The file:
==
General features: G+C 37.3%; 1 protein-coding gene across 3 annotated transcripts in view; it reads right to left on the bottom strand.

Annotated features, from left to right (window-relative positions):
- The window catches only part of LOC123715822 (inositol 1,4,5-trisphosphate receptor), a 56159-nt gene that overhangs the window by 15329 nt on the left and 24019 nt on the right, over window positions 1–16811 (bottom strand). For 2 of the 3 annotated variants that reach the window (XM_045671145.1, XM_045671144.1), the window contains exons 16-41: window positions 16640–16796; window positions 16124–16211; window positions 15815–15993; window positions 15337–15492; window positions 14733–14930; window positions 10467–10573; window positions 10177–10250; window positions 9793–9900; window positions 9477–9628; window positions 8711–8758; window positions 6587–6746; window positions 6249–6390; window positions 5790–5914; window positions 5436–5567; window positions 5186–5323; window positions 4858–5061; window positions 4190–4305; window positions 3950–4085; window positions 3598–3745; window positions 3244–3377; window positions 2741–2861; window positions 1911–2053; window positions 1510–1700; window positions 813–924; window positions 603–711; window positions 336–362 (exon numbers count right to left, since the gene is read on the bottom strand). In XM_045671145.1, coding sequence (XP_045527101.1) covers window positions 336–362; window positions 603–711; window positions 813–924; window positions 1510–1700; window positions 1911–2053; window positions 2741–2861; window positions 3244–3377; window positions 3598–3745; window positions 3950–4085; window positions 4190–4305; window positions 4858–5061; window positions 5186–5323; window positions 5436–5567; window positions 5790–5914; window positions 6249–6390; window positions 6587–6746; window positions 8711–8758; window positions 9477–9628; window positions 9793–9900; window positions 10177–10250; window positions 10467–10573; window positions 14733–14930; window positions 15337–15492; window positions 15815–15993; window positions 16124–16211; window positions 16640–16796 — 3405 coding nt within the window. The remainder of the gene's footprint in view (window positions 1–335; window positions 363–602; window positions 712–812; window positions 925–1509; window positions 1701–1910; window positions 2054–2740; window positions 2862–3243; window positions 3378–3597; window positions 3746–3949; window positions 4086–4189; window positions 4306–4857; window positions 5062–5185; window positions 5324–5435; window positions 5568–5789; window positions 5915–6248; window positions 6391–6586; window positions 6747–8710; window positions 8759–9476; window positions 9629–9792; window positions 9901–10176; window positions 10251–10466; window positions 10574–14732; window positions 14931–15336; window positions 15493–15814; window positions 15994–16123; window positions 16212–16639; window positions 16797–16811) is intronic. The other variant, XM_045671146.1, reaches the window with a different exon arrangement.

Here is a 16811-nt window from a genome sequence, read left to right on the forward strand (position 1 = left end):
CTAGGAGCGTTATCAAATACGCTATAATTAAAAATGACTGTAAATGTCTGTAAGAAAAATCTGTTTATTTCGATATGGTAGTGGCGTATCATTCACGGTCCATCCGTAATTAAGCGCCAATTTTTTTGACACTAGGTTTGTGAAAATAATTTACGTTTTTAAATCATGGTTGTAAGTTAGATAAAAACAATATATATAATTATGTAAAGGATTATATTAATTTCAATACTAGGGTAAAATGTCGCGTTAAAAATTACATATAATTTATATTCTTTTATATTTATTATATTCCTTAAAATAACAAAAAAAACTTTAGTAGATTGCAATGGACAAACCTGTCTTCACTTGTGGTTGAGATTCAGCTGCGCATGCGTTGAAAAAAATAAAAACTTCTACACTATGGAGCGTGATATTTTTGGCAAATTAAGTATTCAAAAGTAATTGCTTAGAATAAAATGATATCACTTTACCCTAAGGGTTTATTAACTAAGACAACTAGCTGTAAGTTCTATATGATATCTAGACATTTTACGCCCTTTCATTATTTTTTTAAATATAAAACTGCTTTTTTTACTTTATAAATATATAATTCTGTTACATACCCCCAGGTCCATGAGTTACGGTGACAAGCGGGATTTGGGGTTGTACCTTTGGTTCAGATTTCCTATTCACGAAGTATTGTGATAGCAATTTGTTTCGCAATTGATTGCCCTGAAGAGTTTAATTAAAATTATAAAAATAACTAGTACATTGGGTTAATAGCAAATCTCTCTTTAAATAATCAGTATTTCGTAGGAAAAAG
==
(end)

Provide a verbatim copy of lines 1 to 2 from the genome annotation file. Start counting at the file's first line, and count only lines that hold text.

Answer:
General features: G+C 37.3%; 1 protein-coding gene across 3 annotated transcripts in view; it reads right to left on the bottom strand.

Annotated features, from left to right (window-relative positions):